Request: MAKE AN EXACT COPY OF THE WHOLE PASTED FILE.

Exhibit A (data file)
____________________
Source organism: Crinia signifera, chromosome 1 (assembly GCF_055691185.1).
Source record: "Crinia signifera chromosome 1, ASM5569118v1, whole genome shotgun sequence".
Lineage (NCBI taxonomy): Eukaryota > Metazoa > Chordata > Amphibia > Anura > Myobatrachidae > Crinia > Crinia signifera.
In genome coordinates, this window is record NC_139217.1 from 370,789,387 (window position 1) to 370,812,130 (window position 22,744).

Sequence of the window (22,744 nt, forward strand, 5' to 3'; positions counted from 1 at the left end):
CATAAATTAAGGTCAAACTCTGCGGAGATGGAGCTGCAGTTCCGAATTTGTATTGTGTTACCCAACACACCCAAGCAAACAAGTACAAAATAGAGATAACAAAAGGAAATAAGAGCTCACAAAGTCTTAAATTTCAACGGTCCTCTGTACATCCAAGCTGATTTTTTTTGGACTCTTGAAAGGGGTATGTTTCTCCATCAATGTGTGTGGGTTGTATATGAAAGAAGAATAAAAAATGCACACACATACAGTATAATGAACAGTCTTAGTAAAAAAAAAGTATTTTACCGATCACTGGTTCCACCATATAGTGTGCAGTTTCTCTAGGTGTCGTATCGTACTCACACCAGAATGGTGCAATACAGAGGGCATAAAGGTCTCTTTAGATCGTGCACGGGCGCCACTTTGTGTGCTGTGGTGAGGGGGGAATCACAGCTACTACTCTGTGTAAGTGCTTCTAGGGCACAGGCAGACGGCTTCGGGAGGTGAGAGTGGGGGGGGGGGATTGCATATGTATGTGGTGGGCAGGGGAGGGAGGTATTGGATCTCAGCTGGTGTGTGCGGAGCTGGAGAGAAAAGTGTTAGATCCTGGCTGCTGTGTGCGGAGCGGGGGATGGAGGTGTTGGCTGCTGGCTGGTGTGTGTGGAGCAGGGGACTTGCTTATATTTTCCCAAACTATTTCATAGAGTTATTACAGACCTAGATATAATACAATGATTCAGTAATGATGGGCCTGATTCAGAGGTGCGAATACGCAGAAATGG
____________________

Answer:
Source organism: Crinia signifera, chromosome 1 (assembly GCF_055691185.1).
Source record: "Crinia signifera chromosome 1, ASM5569118v1, whole genome shotgun sequence".
Lineage (NCBI taxonomy): Eukaryota > Metazoa > Chordata > Amphibia > Anura > Myobatrachidae > Crinia > Crinia signifera.
In genome coordinates, this window is record NC_139217.1 from 370,789,387 (window position 1) to 370,812,130 (window position 22,744).

Sequence of the window (22,744 nt, forward strand, 5' to 3'; positions counted from 1 at the left end):
CATAAATTAAGGTCAAACTCTGCGGAGATGGAGCTGCAGTTCCGAATTTGTATTGTGTTACCCAACACACCCAAGCAAACAAGTACAAAATAGAGATAACAAAAGGAAATAAGAGCTCACAAAGTCTTAAATTTCAACGGTCCTCTGTACATCCAAGCTGATTTTTTTTGGACTCTTGAAAGGGGTATGTTTCTCCATCAATGTGTGTGGGTTGTATATGAAAGAAGAATAAAAAATGCACACACATACAGTATAATGAACAGTCTTAGTAAAAAAAAAGTATTTTACCGATCACTGGTTCCACCATATAGTGTGCAGTTTCTCTAGGTGTCGTATCGTACTCACACCAGAATGGTGCAATACAGAGGGCATAAAGGTCTCTTTAGATCGTGCACGGGCGCCACTTTGTGTGCTGTGGTGAGGGGGGAATCACAGCTACTACTCTGTGTAAGTGCTTCTAGGGCACAGGCAGACGGCTTCGGGAGGTGAGAGTGGGGGGGGGGGATTGCATATGTATGTGGTGGGCAGGGGAGGGAGGTATTGGATCTCAGCTGGTGTGTGCGGAGCTGGAGAGAAAAGTGTTAGATCCTGGCTGCTGTGTGCGGAGCGGGGGATGGAGGTGTTGGCTGCTGGCTGGTGTGTGTGGAGCAGGGGACTTGCTTATATTTTCCCAAACTATTTCATAGAGTTATTACAGACCTAGATATAATACAATGATTCAGTAATGATGGGCCTGATTCAGAGGTGCGAATACGCAGAAATGG